The prevailing wage determination is an essential check performed during the PERM labor certification process for U.S. employers who want to hire foreign workers.

It is carried out by the Department of Labor (DoL) to ensure the domestic employment market is not impacted by the presence of foreign labor. Employers must offer a salary which does not undercut domestic workers.

The prevailing wage determination is based on aspects like the location of the employer and the average wage for the position advertised. U.S. employers must be aware of the prevailing wage determination before embarking on the PERM labor certification process.

What Is The PERM Prevailing Wage?

The prevailing wage is a simple concept to understand. It is the average rate a local U.S. worker would receive if they were hired for the position advertised. In other words, employers must offer a similar wage and cannot undercut American workers through hiring foreign labor.

The average rate of local workers is not static across the whole country. There are considerable differences across states and municipalities. For example, the overall average wage in Knoxville, Tennessee, is $21.95, whereas in Seattle, Washington, it is $32.95.

Employers must factor the prevailing wage into their plans when deciding whether it is financially viable to sponsor a foreign worker.

The Prevailing Wage Determination Process

The prevailing wage determination process is an essential step in the process of bringing a skilled foreign worker to the U.S. for employment purposes.

Each step in the prevailing wage determination process must be followed and evidence supplied that those steps were completed.

How To Find The Prevailing Wage Determination

The prevailing wage determination can be obtained through submitting a formal request to the National Prevailing Wage Center (NPWC). Employers may also choose to use other sources, like the Online Wage Library.

Although there are some exceptions to the prevailing wage determination process, programs like E-3, H-1B and H-1B1 all require employers to pay the prevailing wage.

Proof Of Ability To Pay The Prevailing Wage

As part of the prevailing wage determination process, employers are also required to demonstrate that they are able to pay the prevailing wage to the chosen foreign worker once they become a permanent resident.

To demonstrate proof of a sustainable business, employers can submit their labor certification and financial documents. An experienced immigration attorney can advise employers on the exact documentation necessary.

Make The Position Publicly Available To U.S. Workers

There are two major aspects of the prevailing wage determination process. After making a formal request to the NPWC, the employer must also list the position in a number of public venues. This is known as the U.S. Labor Market Test.

The position must be posted simultaneously for a minimum of 30 days through State Workforce Agencies. The employer must also publish the position in the Sunday edition of a local newspaper if one is available.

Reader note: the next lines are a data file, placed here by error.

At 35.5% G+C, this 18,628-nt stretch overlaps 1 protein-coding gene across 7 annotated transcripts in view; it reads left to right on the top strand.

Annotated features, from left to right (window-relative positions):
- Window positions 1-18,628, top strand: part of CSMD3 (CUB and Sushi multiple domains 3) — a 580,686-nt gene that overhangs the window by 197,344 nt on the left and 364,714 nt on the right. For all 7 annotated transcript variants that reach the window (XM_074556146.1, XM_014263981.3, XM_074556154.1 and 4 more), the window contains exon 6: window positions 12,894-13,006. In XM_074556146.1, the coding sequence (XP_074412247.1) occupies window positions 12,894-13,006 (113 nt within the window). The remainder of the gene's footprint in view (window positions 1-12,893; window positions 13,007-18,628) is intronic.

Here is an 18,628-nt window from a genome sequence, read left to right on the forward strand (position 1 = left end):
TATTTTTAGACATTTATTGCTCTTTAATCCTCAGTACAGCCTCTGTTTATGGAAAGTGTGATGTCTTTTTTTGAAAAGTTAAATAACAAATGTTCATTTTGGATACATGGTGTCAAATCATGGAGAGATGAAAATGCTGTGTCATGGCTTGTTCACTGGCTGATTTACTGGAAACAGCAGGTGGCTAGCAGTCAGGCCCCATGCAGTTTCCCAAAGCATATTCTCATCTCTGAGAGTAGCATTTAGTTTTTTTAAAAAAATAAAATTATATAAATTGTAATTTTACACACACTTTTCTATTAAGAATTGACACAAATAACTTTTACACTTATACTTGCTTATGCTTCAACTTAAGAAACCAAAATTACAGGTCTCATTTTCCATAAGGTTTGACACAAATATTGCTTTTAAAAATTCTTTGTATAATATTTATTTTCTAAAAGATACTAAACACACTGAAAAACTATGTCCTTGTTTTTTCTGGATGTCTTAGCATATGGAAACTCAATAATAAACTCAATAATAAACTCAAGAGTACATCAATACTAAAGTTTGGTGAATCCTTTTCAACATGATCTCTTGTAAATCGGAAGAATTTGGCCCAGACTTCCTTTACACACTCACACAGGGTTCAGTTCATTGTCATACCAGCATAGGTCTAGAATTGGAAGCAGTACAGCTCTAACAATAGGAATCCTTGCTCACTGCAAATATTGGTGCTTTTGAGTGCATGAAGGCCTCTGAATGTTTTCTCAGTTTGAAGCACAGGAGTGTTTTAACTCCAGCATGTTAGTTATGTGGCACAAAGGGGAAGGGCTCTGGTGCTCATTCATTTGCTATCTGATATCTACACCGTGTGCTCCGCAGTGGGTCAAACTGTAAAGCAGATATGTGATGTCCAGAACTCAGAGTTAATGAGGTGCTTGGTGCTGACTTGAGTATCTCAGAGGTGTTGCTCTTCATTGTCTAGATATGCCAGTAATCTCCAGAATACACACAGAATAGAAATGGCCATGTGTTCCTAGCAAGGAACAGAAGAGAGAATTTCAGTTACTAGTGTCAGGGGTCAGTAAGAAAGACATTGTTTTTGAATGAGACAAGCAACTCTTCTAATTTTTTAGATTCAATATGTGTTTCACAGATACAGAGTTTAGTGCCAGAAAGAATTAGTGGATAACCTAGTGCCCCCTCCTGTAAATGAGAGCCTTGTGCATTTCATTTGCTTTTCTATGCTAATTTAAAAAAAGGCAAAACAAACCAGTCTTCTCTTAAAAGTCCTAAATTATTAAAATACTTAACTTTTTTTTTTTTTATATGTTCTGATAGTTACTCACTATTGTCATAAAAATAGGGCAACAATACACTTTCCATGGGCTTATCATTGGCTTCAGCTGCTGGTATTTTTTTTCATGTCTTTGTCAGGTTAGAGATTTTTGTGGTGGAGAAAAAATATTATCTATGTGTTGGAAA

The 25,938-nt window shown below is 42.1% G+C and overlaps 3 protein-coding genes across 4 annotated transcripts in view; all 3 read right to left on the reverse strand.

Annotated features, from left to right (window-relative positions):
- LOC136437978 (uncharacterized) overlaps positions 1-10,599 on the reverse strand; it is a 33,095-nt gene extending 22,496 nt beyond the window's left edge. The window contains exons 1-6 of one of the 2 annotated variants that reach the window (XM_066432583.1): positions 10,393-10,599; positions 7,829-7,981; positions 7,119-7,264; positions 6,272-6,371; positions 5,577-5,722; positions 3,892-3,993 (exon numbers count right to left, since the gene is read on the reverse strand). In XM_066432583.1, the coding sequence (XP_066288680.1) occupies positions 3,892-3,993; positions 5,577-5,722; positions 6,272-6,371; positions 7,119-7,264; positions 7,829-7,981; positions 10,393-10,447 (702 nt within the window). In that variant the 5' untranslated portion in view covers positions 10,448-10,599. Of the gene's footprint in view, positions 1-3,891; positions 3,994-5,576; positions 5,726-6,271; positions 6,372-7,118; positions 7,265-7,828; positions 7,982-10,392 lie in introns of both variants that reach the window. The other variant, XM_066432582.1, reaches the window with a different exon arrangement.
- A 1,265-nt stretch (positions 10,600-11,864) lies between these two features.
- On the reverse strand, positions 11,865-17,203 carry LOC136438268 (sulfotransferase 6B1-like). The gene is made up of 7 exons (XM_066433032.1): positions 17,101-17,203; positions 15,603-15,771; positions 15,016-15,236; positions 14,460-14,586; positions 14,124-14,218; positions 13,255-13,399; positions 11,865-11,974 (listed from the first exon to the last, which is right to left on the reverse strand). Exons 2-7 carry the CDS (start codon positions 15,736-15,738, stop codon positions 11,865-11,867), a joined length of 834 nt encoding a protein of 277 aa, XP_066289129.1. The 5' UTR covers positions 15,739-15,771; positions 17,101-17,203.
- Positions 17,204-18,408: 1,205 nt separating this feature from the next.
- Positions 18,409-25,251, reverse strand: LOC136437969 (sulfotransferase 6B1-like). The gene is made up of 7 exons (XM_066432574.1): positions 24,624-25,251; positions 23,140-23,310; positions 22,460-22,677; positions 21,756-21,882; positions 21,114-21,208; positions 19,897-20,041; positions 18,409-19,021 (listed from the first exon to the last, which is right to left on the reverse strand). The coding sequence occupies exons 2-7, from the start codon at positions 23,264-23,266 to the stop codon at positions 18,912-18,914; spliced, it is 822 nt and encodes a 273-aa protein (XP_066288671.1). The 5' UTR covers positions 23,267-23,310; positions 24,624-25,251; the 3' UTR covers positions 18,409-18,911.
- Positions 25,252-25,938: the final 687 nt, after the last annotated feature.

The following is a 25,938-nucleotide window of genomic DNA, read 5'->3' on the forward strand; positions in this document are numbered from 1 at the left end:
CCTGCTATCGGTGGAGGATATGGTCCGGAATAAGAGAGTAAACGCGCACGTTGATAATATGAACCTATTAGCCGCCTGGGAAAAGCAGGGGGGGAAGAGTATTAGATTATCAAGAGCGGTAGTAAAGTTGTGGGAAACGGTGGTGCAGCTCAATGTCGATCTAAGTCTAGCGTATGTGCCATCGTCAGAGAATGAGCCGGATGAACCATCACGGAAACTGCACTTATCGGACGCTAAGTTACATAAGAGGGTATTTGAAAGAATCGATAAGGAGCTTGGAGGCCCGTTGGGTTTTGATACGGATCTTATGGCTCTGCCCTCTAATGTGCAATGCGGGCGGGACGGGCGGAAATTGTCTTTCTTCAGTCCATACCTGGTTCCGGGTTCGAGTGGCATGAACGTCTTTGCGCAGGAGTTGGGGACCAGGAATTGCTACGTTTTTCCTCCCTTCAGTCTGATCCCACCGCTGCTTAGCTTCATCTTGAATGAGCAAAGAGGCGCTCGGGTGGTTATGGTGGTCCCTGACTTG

Finally, employers must post a listing in three other locations. These locations can include but are not limited to job fairs, the company website, local newspapers, radio advertisements and job search engines.

The position must be kept open for a minimum of 30 days but no more than 180 days.

Requirements For The PERM Labor Certification

The PERM labor certification is an unavoidable step in gaining the permissions necessary to employ a foreign worker. Without this certification, employers are unable to support the chosen foreign worker in their visa application process.

Employers should plan for the process to take 60 days, as a minimum. However, on average, it can take anywhere from four to six months.

The primary requirements of PERM labor certification are an ability to pay the prevailing wage and a demonstration that the position cannot be filled by a domestic U.S. worker, known as the U.S. Labor Market Test, which is described in more detail above.

Some of the other conditions include: the employer must hire the worker on a full-time, non-seasonal basis, the position must be permanent and the education/experience requirements must be aligned with the requirements typically demanded for that position.

What Happens After Receiving PERM Labor Certification?

A PERM labor certification is not a permanent license to employ and sponsor foreign workers to come to the U.S.

Each PERM labor certification has an expiry date of 180 days. Employers must submit Form I-140 with the United States Citizenship and Immigration Services (USCIS) before the six-month limit expires. Failure to do so will result in the employer having to apply for PERM labor certification again.

Form I-140 is a demonstration to the USCIS that the foreign applicant has the necessary skills, qualifications and experience to fill the position, and that the employer is able to support them.

The USCIS average processing time for I-140 petitions is four to six months; however, if premium processing is sought, the application will be viewed within 15 calendar days. Premium processing currently costs $1,225.

Reach Out To An Experienced Immigration Attorney

An experienced immigration attorney can guide you through the complex process of meeting the requirements of PERM labor certification. They can also provide guidance on adjusting your immigration status.

Contact Pride Immigration and gain access to a team of immigration attorneys with years of experience in helping both employers and employees navigate the employment-based permanent residency process.

The following two tabs change content below.

Beeraj Patel, Esq.

Partner at KPPB Law
Beeraj Patel's philosophy is simple - make it easy for talented and ambitious individuals to have access to immigration materials so that they can make the choice which is right for them.
Call Now Button